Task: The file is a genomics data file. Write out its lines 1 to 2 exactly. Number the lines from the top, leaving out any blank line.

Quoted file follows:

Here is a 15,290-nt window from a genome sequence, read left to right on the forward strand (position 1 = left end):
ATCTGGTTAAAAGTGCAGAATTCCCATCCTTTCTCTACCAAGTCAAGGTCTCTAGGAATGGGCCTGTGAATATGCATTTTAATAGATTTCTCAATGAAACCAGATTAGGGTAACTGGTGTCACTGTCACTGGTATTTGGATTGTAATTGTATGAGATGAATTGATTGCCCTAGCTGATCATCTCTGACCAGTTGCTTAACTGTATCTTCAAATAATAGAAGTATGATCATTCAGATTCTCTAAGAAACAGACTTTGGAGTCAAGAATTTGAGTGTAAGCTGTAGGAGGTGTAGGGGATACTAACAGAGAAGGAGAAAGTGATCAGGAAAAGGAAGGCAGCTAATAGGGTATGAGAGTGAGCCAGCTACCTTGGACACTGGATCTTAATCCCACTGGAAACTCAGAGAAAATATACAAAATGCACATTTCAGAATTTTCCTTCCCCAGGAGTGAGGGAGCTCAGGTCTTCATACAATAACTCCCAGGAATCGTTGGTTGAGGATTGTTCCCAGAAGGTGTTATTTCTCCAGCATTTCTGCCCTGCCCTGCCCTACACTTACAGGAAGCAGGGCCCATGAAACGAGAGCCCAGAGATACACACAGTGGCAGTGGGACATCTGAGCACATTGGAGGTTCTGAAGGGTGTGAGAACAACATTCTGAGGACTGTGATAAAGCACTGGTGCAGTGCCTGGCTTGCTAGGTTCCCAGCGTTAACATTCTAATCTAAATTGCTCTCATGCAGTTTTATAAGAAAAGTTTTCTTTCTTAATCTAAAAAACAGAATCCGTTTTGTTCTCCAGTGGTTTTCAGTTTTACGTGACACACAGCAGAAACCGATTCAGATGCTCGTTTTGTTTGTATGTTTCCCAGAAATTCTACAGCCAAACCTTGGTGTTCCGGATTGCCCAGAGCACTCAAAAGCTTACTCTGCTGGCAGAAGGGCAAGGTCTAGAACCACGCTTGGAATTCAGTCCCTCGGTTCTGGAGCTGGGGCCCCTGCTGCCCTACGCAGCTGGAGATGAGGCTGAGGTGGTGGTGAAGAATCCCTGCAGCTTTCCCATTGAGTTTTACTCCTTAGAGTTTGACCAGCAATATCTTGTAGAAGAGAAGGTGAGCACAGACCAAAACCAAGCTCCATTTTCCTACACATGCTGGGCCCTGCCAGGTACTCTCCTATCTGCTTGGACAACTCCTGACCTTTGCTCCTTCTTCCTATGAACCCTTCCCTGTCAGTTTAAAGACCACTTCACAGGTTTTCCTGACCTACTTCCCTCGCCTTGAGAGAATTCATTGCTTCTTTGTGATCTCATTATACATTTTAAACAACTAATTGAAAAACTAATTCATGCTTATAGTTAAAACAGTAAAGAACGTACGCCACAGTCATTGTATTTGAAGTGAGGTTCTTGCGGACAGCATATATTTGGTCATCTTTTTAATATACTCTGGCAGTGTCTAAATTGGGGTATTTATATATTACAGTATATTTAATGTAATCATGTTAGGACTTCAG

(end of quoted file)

Here is a 15,290-nt window from a genome sequence, read left to right on the forward strand (position 1 = left end):
ATCTGGTTAAAAGTGCAGAATTCCCATCCTTTCTCTACCAAGTCAAGGTCTCTAGGAATGGGCCTGTGAATATGCATTTTAATAGATTTCTCAATGAAACCAGATTAGGGTAACTGGTGTCACTGTCACTGGTATTTGGATTGTAATTGTATGAGATGAATTGATTGCCCTAGCTGATCATCTCTGACCAGTTGCTTAACTGTATCTTCAAATAATAGAAGTATGATCATTCAGATTCTCTAAGAAACAGACTTTGGAGTCAAGAATTTGAGTGTAAGCTGTAGGAGGTGTAGGGGATACTAACAGAGAAGGAGAAAGTGATCAGGAAAAGGAAGGCAGCTAATAGGGTATGAGAGTGAGCCAGCTACCTTGGACACTGGATCTTAATCCCACTGGAAACTCAGAGAAAATATACAAAATGCACATTTCAGAATTTTCCTTCCCCAGGAGTGAGGGAGCTCAGGTCTTCATACAATAACTCCCAGGAATCGTTGGTTGAGGATTGTTCCCAGAAGGTGTTATTTCTCCAGCATTTCTGCCCTGCCCTGCCCTACACTTACAGGAAGCAGGGCCCATGAAACGAGAGCCCAGAGATACACACAGTGGCAGTGGGACATCTGAGCACATTGGAGGTTCTGAAGGGTGTGAGAACAACATTCTGAGGACTGTGATAAAGCACTGGTGCAGTGCCTGGCTTGCTAGGTTCCCAGCGTTAACATTCTAATCTAAATTGCTCTCATGCAGTTTTATAAGAAAAGTTTTCTTTCTTAATCTAAAAAACAGAATCCGTTTTGTTCTCCAGTGGTTTTCAGTTTTACGTGACACACAGCAGAAACCGATTCAGATGCTCGTTTTGTTTGTATGTTTCCCAGAAATTCTACAGCCAAACCTTGGTGTTCCGGATTGCCCAGAGCACTCAAAAGCTTACTCTGCTGGCAGAAGGGCAAGGTCTAGAACCACGCTTGGAATTCAGTCCCTCGGTTCTGGAGCTGGGGCCCCTGCTGCCCTACGCAGCTGGAGATGAGGCTGAGGTGGTGGTGAAGAATCCCTGCAGCTTTCCCATTGAGTTTTACTCCTTAGAGTTTGACCAGCAATATCTTGTAGAAGAGAAGGTGAGCACAGACCAAAACCAAGCTCCATTTTCCTACACATGCTGGGCCCTGCCAGGTACTCTCCTATCTGCTTGGACAACTCCTGACCTTTGCTCCTTCTTCCTATGAACCCTTCCCTGTCAGTTTAAAGACCACTTCACAGGTTTTCCTGACCTACTTCCCTCGCCTTGAGAGAATTCATTGCTTCTTTGTGATCTCATTATACATTTTAAACAACTAATTGAAAAACTAATTCATGCTTATAGTTAAAACAGTAAAGAACGTACGCCACAGTCATTGTATTTGAAGTGAGGTTCTTGCGGACAGCATATATTTGGTCATCTTTTTAATATACTCTGGCAGTGTCTAAATTGGGGTATTTATATATTACAGTATATTTAATGTAATCATGTTAGGACTTCAG